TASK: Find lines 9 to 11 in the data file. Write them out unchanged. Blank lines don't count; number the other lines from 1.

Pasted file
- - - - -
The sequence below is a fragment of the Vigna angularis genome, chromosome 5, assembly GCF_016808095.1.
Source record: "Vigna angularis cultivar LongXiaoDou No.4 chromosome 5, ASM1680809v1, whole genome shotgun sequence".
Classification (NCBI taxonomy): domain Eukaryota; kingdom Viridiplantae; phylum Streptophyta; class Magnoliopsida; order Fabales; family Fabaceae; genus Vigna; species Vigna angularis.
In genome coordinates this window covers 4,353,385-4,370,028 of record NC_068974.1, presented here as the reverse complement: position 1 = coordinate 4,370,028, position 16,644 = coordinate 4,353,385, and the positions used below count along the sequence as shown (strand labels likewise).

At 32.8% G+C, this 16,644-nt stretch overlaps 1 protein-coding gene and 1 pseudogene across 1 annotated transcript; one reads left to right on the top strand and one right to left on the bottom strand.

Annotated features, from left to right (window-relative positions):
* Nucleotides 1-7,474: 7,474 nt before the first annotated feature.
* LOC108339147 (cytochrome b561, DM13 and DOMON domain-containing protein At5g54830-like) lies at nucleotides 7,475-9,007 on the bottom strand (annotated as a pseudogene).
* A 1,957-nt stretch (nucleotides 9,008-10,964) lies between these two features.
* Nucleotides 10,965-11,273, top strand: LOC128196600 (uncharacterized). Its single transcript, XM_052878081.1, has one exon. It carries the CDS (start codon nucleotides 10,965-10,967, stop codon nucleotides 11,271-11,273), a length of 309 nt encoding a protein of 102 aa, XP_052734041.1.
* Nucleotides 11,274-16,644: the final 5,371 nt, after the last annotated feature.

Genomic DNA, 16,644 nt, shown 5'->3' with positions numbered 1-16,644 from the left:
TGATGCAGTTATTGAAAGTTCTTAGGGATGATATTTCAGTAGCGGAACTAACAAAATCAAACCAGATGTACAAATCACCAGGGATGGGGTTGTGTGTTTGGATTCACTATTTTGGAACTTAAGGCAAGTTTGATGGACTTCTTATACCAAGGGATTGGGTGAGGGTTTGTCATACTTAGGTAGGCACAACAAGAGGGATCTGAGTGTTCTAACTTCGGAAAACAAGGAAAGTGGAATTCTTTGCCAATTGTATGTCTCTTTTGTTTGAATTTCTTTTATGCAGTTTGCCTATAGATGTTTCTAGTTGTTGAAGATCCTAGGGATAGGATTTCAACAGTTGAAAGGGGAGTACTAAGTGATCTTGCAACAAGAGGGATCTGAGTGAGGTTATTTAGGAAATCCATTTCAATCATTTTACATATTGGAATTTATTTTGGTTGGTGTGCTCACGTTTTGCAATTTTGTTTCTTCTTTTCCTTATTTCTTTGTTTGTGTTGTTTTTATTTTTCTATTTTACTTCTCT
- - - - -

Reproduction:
* A 1,957-nt stretch (nucleotides 9,008-10,964) lies between these two features.
* Nucleotides 10,965-11,273, top strand: LOC128196600 (uncharacterized). Its single transcript, XM_052878081.1, has one exon. It carries the CDS (start codon nucleotides 10,965-10,967, stop codon nucleotides 11,271-11,273), a length of 309 nt encoding a protein of 102 aa, XP_052734041.1.
* Nucleotides 11,274-16,644: the final 5,371 nt, after the last annotated feature.